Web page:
Three TOD project proposals were announced as this year’s selection of TOD CIP funds at the September 2023 TOD Council meeting.  The purpose of the funds is to encourage the development of affordable housing, mixed-use, walkable, and compact communities near transit on Oahu and on the Neighbor Islands.

  • Hawaiʻi Public Housing Authority
    Hale Laulima, Pearl City, Oʻahu; $250,000
  • Hawaiʻi Public Housing Authority
    Hale Nana Kai O Kea Redevelopment; Kapaʻa, Kauaʻi; $350,000
  • County of Hawaiʻi Office of Housing and Community Development
    Kukuiola Village 9 Permanent Supportive Housing; Kailua-Kona, Hawaiʻi; $400,000

OPSD is very appreciative of the Governor and State Legislature’s efforts to support TOD CIP Planning Funds to advance TOD projects statewide.

Map graphic of three State TOD priority areas on OahuRail Opening Lets State Showcase State and City TOD Projects
To help the public explore along the new Skyline service, the TOD Program prepared a map handout that shows State and City TOD projects on public lands along the Skyline.  The flyer highlights TOD projects and plans that are underway (or will be soon) with funding from the State Legislature.  The map handout can be accessed here.

To enjoy the Skyline, please obtain a Holo Card.  More details at Rail Operations (

Hawaiʻi Interagency Council for Transit-Oriented Development (TOD Council)

On June 29, 2016, Governor David Ige signed into law Act 130, SLH 2016 (SB 3077) which designates the Office of Planning and Sustainable Development (OPSD) as the lead State agency to coordinate and advance smart growth and TOD planning in the State.  Act 130 also established the Hawaiʻi Interagency Council for Transit-Oriented Development (TOD Council).

The purpose of the TOD Council is to coordinate and facilitate State agency TOD planning, and to facilitate consultation and collaboration between the State and the counties on smart growth and TOD initiatives.  Links to Act 130, SLH 2016 and a summary of its provisions are available below.

With representation from State and county governments and the community, the TOD Council serves as the State’s forum for TOD planning and policy development.  The Council is co-chaired by the directors of the Office of Planning and Sustainable Development and the Hawaiʻi Housing and Finance Development Corporation (HHFDC).  The TOD Council’s primary responsibilities are to:

  • Develop and implement a State strategic plan for TOD, including mixed-use and affordable and rental housing projects;
  • Facilitate funding for TOD programs and projects;
  • Monitor TOD implementation and recommend needed policy and statutory changes; and
  • Review Capital Improvement Project requests for TOD on State lands.

For information regarding TOD Council meetings, please click here or on the link in the sidebar to the right.

Click here to view Act 130, SLH 2016
Click here to view a summary of Act 130, SLH 2016

Other TOD-Related Legislation Enacted in 2016

Act 131 (HB 2293)

Allows HHFDC to develop mixed-use developments in partnership with State and county departments and agencies.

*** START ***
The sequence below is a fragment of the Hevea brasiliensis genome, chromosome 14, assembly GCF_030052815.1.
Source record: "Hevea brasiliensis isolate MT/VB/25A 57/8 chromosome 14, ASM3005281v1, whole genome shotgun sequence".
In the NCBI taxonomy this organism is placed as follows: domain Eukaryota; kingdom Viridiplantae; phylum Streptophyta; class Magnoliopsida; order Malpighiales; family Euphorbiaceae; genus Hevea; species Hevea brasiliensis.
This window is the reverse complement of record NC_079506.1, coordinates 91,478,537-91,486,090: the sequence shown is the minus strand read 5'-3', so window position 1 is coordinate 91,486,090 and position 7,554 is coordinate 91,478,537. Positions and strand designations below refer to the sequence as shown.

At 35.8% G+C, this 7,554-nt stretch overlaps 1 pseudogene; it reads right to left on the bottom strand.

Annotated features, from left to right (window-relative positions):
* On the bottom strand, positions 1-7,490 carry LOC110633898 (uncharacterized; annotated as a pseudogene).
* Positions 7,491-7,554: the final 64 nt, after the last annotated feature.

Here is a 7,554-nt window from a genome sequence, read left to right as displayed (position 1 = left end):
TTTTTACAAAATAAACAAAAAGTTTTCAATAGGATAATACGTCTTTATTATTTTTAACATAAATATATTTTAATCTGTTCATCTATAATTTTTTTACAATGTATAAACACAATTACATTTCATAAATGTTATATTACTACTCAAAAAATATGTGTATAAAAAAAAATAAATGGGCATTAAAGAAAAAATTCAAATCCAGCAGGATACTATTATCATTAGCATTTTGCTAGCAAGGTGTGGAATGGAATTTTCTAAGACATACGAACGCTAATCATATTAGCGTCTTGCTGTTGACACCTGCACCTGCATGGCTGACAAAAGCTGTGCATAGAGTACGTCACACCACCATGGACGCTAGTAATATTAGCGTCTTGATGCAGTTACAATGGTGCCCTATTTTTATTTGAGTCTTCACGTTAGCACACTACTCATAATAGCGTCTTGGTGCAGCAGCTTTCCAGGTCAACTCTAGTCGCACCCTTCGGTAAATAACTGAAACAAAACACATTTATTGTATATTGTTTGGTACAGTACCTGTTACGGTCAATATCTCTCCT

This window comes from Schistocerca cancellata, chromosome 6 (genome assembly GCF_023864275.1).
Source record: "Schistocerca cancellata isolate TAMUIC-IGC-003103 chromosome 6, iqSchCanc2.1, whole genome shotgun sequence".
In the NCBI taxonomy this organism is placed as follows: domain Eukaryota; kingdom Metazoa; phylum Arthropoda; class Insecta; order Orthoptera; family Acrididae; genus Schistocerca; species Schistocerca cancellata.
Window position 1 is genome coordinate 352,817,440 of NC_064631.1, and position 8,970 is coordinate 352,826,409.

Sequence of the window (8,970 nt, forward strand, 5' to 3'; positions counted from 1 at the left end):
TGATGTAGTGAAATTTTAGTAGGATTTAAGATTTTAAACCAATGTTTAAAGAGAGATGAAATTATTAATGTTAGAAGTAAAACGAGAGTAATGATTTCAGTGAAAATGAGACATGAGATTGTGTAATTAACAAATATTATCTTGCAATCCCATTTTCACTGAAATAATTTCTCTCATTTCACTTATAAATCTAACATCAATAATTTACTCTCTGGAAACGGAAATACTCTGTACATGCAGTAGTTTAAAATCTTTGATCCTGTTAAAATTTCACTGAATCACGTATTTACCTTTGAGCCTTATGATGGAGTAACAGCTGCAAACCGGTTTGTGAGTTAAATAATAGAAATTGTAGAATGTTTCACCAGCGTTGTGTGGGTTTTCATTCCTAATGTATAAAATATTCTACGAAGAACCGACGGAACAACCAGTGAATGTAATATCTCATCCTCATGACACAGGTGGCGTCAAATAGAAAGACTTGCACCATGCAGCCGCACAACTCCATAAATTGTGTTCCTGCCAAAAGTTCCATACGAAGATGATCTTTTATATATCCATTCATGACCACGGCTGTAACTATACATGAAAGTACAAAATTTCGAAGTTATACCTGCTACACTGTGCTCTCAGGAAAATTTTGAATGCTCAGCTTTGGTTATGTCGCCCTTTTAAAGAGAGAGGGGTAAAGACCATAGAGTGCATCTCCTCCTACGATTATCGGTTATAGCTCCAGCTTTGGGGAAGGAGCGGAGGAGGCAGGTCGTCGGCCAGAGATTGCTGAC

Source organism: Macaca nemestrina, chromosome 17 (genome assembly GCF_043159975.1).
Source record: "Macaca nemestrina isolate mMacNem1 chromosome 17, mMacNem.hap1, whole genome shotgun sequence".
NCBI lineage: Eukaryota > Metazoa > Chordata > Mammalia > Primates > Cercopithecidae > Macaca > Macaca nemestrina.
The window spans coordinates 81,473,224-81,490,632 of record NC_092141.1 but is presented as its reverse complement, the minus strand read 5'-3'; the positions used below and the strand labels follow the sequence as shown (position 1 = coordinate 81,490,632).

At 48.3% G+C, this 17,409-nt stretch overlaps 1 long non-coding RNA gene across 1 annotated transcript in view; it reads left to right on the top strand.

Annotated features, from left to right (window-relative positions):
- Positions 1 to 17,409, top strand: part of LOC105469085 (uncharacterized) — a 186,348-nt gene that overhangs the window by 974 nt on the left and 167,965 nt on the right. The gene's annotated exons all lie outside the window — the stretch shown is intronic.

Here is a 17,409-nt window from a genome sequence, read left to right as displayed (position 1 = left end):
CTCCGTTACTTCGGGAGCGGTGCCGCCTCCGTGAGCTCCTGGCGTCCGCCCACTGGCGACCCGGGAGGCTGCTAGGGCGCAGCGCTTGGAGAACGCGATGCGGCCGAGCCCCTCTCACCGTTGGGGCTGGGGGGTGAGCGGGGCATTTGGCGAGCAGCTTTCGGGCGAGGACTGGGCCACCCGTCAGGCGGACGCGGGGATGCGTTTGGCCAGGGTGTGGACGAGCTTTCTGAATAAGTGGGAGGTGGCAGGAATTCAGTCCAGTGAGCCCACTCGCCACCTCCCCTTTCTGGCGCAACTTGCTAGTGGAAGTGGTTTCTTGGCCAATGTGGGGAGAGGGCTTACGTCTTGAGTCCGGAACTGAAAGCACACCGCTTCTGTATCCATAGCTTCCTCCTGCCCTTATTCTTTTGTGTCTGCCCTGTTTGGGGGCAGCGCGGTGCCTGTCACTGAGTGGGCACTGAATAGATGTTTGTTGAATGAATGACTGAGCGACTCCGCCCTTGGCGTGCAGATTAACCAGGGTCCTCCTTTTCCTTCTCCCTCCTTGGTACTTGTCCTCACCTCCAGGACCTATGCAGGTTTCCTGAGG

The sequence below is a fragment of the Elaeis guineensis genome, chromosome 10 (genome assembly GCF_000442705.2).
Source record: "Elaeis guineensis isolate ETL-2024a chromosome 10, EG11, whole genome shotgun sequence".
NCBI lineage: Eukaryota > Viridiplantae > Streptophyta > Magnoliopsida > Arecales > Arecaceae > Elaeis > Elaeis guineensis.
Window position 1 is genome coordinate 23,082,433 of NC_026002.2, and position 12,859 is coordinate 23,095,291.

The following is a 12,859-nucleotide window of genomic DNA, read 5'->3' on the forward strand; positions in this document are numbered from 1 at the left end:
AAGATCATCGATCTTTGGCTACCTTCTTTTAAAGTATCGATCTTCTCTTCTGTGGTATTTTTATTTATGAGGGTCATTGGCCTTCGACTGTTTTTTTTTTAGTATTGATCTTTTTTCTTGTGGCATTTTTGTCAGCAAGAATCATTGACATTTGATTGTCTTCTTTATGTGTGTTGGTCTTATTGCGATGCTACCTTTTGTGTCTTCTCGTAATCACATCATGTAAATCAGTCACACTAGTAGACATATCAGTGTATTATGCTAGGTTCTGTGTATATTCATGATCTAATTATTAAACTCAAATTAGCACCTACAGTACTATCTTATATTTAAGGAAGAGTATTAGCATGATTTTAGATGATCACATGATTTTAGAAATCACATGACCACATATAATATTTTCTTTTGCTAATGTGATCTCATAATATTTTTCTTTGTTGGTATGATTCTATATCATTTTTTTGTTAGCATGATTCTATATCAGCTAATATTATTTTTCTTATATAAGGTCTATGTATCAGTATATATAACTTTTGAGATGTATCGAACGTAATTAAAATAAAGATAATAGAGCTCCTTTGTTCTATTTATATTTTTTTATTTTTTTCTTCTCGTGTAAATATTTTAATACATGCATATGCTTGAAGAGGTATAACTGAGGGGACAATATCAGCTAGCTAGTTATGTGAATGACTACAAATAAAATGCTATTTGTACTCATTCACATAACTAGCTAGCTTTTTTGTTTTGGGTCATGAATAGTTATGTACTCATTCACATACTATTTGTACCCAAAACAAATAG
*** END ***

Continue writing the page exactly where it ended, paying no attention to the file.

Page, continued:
Click here to view Act 131, SLH 2016

Act 132 (HB 2305)

Authorizes the creation of Regional State Infrastructure Improvement Subaccounts within the Dwelling Unit Revolving Fund and the use of the Dwelling Unit Revolving Fund to provide loans and grants to finance regional state infrastructure improvements in areas of planned growth.  Also allows repayment from assessments or fees which capture property value increases (IDs or TIF).
Click here to view Act 132, SLH 2016

Act 127 (SB 2561)

Establishes a goal of developing or vesting the development of at least 22,500 affordable rental housing units statewide ready for occupancy between January 1, 2017 and December 31, 2026. Also establishes a temporary special action team on rental housing to make recommendations to the Governor, Legislature, and other parties to achieve the goal.
Click here to view Act 127, SLH 2016


The State of Hawaiʻi is the largest landowner along Honolulu’s 20-mile rail transit corridor, owning about 2,000 acres of land within a half-mile radius of the 21 stations.  As construction of the Honolulu rail transit system progresses, the State has a unique opportunity to enhance Oahu’s urban environment by applying smart growth and transit-oriented development (TOD) principles to revitalize neighborhoods, increase affordable housing, and improve accessibility to public facilities and services.  On the Neighbor Islands, similar smart growth and TOD principles can be applied effectively in the provision of State facilities and services to encourage quality growth and vibrant mixed-use neighborhoods in urban or rural centers.

In 2012, OPSD and Smart Growth America convened a Project Stakeholders Group to develop a TOD implementation strategy for State agencies, entitled “Leveraging State Agency Involvement in Transit-Oriented Development to Strengthen Hawaii’s Economy.”  This effort included three workshops and involved over 40 government and private and non-profit organizations.

In 2015, the State Transit-Oriented Development Task Force was formed, chaired by Senator Suzanne Chun Oakland.  Monthly meetings were held to coordinate State agency projects and plans in the TOD areas surrounding the rail transit stations in Honolulu.  A status report to the Governor and Legislature was prepared in December 2015.


If you have any questions about the State’s TOD efforts, please contact staff at OPSD – Land Use Division by email at [email protected] or by phone at (808) 587-2805.